- 2001-06-01 (Creation)
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1. One of the most positive developments in our South African thinking in recent years had been the manner and extent to which we became conscious of the rights and the role of women in society.
It is the mark of genuine emancipation to recognise and be aware of gender issues and gender equality. This applies in the home as much as anywhere else; in fact this is one case where charity really begins at home.
The father has an important role to play in this regard. The example that he sets in his conduct towards his wife, daughters and other females will be formative.
It will determine to a large extent how the sons conduct themselves in future, and with how much self-esteem, dignity and self-confidence the daughters go out into life.
2. One of the most shameful parts of South Africa's apartheid history is in how black family life was ruined by separating fathers from families.
The system of migratory labour placed tremendous burdens on mothers to keep virtual single parent families together.
It is against that background, too, that we are particularly conscious of the role of the father in a family.
3. With the development towards gender equality women are increasingly taking their places in the workplace and becoming co-providers and breadwinners in families.
By and large, though, it still remains the primary task of fathers to provide economic security to families.
Poverty and economic suffering cause many of the social ills we encounter in our society today. Fathers, obviously in partnership with other economically active members, have an important role to play in giving a sense of security and dignity to their families in this regard.
We know that unemployment and a lack of job opportunities present terrible hurdles. For that reason, dedication and discipline are so important where one is in a work. In this way, the father becomes more than a breadwinner; he is also a role model setting the tone.
4. Apart from all the important material factors, there is also the moral aspects needing attention in our society. We sometimes spoke of "the RDP of the soul" that is required.
This moral regeneration starts at home. There are some simple values like love and respect for others that need to be inculcated or re-inculcated.
Males are often seen as tough and domineering. Fathers have a role to break down those stereotyped images and to be the bearers and promoters of love and gentleness in families.
Making time for children and for the family within the other pressing demands of life helps to create a climate of caring and love that can have long term effects.
5. The important thing to remember in our developing society is that no single person can do everything. The father's role is in partnership with all other members of the family. It means respectful co-operation with the mother and children.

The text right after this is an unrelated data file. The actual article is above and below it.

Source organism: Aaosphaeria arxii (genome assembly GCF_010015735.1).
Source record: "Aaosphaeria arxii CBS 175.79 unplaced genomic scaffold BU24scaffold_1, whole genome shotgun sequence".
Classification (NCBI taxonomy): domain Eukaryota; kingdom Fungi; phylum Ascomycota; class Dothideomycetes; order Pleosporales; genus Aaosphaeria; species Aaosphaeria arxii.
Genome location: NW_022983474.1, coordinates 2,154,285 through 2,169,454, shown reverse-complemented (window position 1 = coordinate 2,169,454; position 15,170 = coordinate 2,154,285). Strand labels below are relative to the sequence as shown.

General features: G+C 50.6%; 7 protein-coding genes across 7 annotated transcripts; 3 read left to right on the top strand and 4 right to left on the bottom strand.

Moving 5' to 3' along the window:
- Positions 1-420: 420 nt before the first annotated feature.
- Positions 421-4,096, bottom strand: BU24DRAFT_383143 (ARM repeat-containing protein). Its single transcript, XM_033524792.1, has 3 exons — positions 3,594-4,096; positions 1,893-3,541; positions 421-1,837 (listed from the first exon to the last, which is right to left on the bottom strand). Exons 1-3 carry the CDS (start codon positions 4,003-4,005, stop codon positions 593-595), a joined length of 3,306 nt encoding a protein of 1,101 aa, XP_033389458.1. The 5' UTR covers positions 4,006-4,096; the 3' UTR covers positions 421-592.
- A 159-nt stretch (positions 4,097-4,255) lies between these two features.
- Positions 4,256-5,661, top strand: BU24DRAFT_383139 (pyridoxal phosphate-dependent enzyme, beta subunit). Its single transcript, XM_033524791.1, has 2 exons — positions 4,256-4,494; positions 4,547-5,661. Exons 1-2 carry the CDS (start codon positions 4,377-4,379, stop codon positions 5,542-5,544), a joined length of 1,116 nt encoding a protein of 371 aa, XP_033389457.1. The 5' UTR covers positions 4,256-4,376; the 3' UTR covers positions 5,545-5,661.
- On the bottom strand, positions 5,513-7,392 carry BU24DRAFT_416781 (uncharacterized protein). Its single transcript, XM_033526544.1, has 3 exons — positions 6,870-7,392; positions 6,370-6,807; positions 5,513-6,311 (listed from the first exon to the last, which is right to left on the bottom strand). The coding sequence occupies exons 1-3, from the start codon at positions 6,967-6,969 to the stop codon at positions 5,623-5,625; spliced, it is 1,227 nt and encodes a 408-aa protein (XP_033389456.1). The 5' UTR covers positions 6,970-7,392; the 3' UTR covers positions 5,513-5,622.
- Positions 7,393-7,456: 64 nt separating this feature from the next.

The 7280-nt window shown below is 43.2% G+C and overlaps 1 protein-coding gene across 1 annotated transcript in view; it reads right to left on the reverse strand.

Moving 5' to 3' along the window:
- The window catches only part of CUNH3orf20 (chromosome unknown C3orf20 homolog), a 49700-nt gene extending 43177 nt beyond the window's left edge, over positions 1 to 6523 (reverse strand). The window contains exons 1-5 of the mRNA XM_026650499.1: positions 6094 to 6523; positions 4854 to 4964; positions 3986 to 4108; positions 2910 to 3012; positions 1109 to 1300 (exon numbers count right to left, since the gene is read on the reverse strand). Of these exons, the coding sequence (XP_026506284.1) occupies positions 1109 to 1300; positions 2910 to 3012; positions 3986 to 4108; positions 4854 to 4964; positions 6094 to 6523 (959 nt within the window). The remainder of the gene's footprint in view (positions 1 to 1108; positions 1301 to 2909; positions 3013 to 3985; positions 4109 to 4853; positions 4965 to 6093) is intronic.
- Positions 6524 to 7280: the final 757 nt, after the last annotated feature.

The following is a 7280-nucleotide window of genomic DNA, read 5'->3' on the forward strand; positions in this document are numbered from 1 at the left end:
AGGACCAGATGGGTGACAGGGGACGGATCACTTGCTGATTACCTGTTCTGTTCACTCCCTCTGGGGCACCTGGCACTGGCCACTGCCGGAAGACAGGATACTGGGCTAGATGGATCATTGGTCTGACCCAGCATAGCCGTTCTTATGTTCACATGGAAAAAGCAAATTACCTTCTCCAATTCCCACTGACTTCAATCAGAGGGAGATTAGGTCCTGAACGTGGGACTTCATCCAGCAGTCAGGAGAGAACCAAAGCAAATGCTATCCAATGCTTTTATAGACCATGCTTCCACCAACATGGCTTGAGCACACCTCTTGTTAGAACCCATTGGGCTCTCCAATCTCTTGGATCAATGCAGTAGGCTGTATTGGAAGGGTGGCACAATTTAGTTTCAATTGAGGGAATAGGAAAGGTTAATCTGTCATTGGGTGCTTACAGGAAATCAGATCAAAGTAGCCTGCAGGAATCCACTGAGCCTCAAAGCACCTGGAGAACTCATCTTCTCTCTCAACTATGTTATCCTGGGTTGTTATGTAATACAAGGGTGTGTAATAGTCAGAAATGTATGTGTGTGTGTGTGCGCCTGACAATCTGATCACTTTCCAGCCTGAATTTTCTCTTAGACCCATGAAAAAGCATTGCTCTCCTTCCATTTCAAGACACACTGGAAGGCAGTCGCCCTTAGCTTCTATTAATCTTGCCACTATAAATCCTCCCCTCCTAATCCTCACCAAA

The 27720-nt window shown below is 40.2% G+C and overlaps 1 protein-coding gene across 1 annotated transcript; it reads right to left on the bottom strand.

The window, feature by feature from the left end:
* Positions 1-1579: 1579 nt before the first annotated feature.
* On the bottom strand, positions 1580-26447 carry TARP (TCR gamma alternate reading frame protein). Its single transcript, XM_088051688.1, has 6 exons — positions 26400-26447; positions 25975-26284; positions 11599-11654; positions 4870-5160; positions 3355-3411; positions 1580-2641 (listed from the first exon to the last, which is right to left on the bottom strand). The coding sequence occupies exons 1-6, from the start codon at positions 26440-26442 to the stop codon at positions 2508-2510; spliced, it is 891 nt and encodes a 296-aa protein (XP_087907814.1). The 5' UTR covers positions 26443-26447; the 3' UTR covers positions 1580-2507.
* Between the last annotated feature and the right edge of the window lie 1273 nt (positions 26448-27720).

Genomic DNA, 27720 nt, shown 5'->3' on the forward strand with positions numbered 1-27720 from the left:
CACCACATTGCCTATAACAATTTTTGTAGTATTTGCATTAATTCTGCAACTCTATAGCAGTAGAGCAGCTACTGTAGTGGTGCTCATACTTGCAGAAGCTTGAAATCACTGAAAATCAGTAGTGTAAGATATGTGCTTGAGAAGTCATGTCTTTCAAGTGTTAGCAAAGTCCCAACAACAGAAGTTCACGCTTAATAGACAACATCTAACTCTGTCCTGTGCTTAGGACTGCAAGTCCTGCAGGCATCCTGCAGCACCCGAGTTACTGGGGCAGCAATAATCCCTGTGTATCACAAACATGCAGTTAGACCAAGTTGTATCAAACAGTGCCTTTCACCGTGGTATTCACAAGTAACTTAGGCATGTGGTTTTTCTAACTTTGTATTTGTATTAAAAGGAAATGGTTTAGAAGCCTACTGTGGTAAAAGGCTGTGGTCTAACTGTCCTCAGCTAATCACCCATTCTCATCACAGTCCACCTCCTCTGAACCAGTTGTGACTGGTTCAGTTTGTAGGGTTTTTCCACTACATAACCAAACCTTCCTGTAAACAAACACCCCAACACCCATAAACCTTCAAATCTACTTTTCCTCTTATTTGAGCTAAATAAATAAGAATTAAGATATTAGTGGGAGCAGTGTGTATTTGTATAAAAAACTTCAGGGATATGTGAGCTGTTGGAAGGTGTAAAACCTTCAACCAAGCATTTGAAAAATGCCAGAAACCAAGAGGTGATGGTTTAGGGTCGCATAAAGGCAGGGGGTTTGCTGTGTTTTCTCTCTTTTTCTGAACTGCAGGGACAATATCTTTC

6. Our entire society needs to rediscover our sense of caring for the more vulnerable. We know that amongst the generally vulnerable sector of children, the girl-child is even more exposed and vulnerable.
Building stable material and moral foundations protect them particularly too.
Madiba pays warm tribute to Nkosi
By John Battersby
Former president Nelson Mandela, paying tribute to the late Nkosi Johnson, has called on all South Africans to take the lead in a drive for moral renewal based on respect for women and children and a restoration of the father as a role model to create a caring family environment.
He also called for a spirit of optimism among the country's leaders and teachers.
"Moral regeneration starts at home," Mandela told an audience of 80 invited guests on Friday at a lunch hosted by his daughter Zindzi to pay tribute to him as a father under the auspices of the Hyatt Women of Vision Club.
The guests included Andrew Young, a former United States ambassador to the United Nations.
Largely off-the-cuff speech
The event coincided with the International Day of the Child and the beginning of Child Protection Week in South Africa. Nkosi Johnson passed away early on Friday morning.
Intermittently reading from a short prepared speech, Mandela spoke for more than 40 minutes about matters of the heart. His speech was peppered with dozens of anecdotes from his days in prison and the lessons he had learnt from reading about how people had triumphed over adversity.
The recurring theme of his largely off-the-cuff speech was the interplay between the potential of the individual - once he or she had set their sights on a goal - and the primacy of the community as the context for achieving social progress.